dclarion: (Default)
The evening previous, we had got together with old friends.  I had not seen these people since my thirtieth birthday party.  It was such a long time ago, nearly twenty-five years, but we were nthe nsame cadre we were nin high school.  We remembered the old days, we remembered the one of our number who was with us only in memory.  It was good.

It turned out that it was karaoke night at that establishment, and I could not pass up a chance I thought I might never have again; I went to the DJ's table and left a request.  When my turn came, I introduced my performance with "This is for someone very, very special."  It was Neil Diamond's Play Me.  I sang to her.  I watched her look back at me.  At the refrain, our eyes met.  "You are bthe Sun, I am the Moon, you are the words, I am the tune, Play Me."

As I came down from my room this morning, she was on her couch, waking from sleep.  We watched a DVD.   I took her hand, I softly caressed her shoulder.  I told her that I love her.  In all of my life, that was the most intimate moment I have ever known.

Then, the dogs wanted to be let out.

dclarion: (Default)

Of the journey from Pittsburgh to Lakewood, the most difficult part was the last few steps to the gold house on Elmwood Avenue. I had experienced anticipation and trepidation while packing the items I would need for the twelve days. I had paced the floor of the bus station in downtown Pittsburgh. I had shed tears in the seat of the coach, and described my excitement and terror to the fellow passengers who had noticed my crying. It was those last few feet, however, that I traversed with feet of lead.


It had been twenty-three years since I had seen the facade. It had been twenty-three years since last I had seen the person who lived there. It had been a very long twenty-three years. I remembered our meeting, in high school. I remembered the profundity of our falling in love. I remembered my stepping back when I knew that my parents would only hurt her terribly, when I knew that I could not subject her to that pain. I remembered our reunion, fifteen years later. I remembered our working together in her writers' workshop. I remembered our feelings for each other surfacing again. I remembered my stepping back, again, when I knew that I would only be a major complication in her life and that of her family.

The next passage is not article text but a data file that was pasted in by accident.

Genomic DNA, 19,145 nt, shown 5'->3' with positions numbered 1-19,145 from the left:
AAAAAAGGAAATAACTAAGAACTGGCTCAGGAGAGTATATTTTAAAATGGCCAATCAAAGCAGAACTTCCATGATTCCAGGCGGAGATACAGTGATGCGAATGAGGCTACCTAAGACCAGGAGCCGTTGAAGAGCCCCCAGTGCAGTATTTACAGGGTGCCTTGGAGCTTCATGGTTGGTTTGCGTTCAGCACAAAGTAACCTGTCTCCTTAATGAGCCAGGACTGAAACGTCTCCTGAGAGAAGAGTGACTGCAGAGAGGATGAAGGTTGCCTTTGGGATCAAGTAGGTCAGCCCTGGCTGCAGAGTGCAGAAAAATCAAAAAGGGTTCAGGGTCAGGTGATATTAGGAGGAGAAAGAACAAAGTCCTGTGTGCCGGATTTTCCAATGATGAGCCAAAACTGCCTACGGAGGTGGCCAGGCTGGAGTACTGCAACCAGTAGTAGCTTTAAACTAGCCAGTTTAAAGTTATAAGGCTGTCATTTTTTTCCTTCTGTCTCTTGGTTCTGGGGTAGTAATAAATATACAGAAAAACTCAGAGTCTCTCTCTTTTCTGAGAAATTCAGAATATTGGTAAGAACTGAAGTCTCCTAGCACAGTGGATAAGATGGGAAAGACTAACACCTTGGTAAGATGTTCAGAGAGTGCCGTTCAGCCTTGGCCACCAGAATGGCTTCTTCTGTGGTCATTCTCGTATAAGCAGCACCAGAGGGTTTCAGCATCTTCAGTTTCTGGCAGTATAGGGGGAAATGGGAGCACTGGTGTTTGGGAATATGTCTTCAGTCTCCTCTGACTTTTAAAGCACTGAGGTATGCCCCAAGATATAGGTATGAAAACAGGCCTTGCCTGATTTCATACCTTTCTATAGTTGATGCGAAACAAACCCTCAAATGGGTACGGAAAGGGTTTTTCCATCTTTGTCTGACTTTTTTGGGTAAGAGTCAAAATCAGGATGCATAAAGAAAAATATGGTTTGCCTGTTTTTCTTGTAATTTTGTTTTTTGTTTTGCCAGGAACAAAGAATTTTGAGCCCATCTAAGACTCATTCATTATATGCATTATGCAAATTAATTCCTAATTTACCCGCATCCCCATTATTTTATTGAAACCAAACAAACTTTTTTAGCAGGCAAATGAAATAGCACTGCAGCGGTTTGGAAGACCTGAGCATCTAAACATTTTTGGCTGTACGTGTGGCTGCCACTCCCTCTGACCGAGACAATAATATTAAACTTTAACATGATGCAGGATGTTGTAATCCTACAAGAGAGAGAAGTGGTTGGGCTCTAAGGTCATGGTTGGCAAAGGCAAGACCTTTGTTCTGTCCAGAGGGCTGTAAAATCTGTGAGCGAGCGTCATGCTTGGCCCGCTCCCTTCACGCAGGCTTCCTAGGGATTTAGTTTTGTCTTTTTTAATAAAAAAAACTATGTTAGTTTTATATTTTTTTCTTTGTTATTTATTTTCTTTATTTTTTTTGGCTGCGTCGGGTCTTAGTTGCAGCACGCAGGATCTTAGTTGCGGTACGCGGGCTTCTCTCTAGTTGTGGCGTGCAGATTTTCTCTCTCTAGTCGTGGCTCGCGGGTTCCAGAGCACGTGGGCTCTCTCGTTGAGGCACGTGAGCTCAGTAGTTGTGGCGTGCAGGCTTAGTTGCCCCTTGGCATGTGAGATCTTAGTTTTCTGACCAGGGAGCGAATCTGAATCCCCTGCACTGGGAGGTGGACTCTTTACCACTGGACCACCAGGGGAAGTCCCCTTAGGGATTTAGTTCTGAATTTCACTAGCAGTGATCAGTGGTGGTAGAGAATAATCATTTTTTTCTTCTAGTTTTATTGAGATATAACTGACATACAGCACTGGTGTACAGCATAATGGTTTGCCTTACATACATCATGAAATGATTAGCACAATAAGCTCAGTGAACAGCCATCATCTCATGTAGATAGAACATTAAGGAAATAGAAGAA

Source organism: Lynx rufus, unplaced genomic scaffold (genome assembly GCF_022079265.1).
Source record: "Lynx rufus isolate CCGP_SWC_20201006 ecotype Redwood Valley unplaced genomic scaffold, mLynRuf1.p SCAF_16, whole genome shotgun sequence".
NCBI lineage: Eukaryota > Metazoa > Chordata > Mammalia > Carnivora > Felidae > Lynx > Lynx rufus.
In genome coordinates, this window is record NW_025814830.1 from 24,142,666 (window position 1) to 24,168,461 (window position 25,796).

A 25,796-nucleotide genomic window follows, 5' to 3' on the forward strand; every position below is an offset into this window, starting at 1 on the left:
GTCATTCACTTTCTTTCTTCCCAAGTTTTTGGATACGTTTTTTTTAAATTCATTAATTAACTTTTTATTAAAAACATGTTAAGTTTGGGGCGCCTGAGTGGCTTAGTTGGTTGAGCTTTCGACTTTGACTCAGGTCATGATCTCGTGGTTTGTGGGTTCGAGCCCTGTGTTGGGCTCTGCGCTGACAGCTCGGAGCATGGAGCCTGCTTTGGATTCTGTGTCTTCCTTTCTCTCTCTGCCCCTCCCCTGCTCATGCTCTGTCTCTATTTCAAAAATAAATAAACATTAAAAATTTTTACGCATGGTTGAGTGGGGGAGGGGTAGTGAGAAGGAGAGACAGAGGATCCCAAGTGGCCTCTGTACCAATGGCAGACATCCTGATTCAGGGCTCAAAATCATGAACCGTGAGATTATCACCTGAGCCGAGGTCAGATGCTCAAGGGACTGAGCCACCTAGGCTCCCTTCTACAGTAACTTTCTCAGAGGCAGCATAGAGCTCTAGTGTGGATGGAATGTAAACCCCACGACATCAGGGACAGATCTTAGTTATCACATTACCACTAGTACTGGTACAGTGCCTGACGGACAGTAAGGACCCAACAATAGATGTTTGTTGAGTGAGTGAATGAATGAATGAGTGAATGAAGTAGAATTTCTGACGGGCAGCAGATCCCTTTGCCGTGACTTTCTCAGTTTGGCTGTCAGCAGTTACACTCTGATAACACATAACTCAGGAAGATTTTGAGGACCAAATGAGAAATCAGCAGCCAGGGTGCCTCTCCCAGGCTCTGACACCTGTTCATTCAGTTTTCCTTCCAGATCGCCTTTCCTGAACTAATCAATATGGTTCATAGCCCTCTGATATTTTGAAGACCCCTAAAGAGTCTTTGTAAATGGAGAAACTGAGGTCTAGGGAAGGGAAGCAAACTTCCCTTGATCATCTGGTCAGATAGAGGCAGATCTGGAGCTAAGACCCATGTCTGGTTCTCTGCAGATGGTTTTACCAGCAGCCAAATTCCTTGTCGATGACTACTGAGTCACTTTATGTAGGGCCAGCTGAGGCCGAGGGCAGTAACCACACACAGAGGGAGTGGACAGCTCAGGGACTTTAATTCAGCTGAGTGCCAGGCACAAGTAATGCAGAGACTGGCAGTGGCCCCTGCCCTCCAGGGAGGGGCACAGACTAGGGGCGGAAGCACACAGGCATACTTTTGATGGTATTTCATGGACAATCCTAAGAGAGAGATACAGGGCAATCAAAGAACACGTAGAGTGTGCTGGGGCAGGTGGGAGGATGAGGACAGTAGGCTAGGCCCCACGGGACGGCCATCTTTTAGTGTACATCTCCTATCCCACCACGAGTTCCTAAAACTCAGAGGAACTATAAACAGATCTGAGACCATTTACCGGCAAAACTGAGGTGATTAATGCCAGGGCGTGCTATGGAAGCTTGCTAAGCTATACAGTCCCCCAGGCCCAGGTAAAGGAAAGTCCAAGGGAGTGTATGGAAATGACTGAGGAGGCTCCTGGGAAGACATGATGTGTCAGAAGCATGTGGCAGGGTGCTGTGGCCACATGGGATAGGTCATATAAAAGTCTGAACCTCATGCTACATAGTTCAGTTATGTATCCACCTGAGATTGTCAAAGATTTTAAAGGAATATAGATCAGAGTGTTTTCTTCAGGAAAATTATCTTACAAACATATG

I remembered my flight to Pittsburgh when my life in Cleveland came apart, and falling out of contact with her again. I had known that her health was not good, and I expected that she had died. I cherished her memory, recalling the good moments we had, and lamenting the errors of my past decisions. I loved her still, as I always had, as I always would.


Then came the contact request via Facebook. I was stunned; it took a full day for me to stop shaking. She was alive, returned from the grave. I considered it no coincidence that I had discovered her finding me on the day of the winter solstice, the event marking the return of light and the lengthening of days. We began lengthy correspondence, speaking of times past. She held a mirror to me, showing me what I had been, showing me how I had, for four decades, been in denial of my own motives in life. She initiated a torrent of tears that was to last three months, and which was the best thing anyone had ever done for me. She turned my life around; she even saved this life of mine.